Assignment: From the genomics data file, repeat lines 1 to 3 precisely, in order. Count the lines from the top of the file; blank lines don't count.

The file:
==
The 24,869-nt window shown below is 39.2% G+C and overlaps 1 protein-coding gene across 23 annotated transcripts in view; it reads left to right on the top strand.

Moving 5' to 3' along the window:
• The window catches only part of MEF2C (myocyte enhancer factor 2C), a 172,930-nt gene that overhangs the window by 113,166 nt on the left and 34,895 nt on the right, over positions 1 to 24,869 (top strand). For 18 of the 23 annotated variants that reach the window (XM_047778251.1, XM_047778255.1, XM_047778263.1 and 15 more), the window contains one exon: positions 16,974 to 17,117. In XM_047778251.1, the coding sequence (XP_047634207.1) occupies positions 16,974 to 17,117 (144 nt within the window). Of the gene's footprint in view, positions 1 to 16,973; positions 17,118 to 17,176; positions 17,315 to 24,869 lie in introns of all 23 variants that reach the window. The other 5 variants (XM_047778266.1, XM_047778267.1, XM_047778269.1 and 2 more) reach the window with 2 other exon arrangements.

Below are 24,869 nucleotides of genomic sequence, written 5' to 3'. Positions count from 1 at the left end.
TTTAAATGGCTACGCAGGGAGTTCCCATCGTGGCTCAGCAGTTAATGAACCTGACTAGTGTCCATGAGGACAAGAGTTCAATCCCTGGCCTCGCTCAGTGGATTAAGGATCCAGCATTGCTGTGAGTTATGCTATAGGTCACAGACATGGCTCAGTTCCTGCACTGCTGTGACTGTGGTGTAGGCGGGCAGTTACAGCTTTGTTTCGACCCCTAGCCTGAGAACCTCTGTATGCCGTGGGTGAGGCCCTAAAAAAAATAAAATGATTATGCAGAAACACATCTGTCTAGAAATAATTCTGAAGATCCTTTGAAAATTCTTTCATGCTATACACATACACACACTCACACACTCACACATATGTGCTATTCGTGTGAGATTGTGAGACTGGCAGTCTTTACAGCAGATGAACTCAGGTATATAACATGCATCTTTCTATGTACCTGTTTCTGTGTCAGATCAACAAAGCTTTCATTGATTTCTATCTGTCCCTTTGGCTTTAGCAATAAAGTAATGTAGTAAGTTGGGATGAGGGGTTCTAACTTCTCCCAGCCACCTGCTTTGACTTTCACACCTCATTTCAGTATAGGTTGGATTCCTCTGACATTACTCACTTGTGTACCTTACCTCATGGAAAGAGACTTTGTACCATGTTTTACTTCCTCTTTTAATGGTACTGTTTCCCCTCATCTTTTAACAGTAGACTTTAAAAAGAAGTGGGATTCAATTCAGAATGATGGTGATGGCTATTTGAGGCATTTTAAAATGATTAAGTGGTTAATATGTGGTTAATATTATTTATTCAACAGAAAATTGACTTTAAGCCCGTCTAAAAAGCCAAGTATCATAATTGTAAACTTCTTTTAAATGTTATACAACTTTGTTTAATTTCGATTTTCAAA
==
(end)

The 24,869-nt window shown below is 39.2% G+C and overlaps 1 protein-coding gene across 23 annotated transcripts in view; it reads left to right on the top strand.

Moving 5' to 3' along the window:
• The window catches only part of MEF2C (myocyte enhancer factor 2C), a 172,930-nt gene that overhangs the window by 113,166 nt on the left and 34,895 nt on the right, over positions 1 to 24,869 (top strand). For 18 of the 23 annotated variants that reach the window (XM_047778251.1, XM_047778255.1, XM_047778263.1 and 15 more), the window contains one exon: positions 16,974 to 17,117. In XM_047778251.1, the coding sequence (XP_047634207.1) occupies positions 16,974 to 17,117 (144 nt within the window). Of the gene's footprint in view, positions 1 to 16,973; positions 17,118 to 17,176; positions 17,315 to 24,869 lie in introns of all 23 variants that reach the window. The other 5 variants (XM_047778266.1, XM_047778267.1, XM_047778269.1 and 2 more) reach the window with 2 other exon arrangements.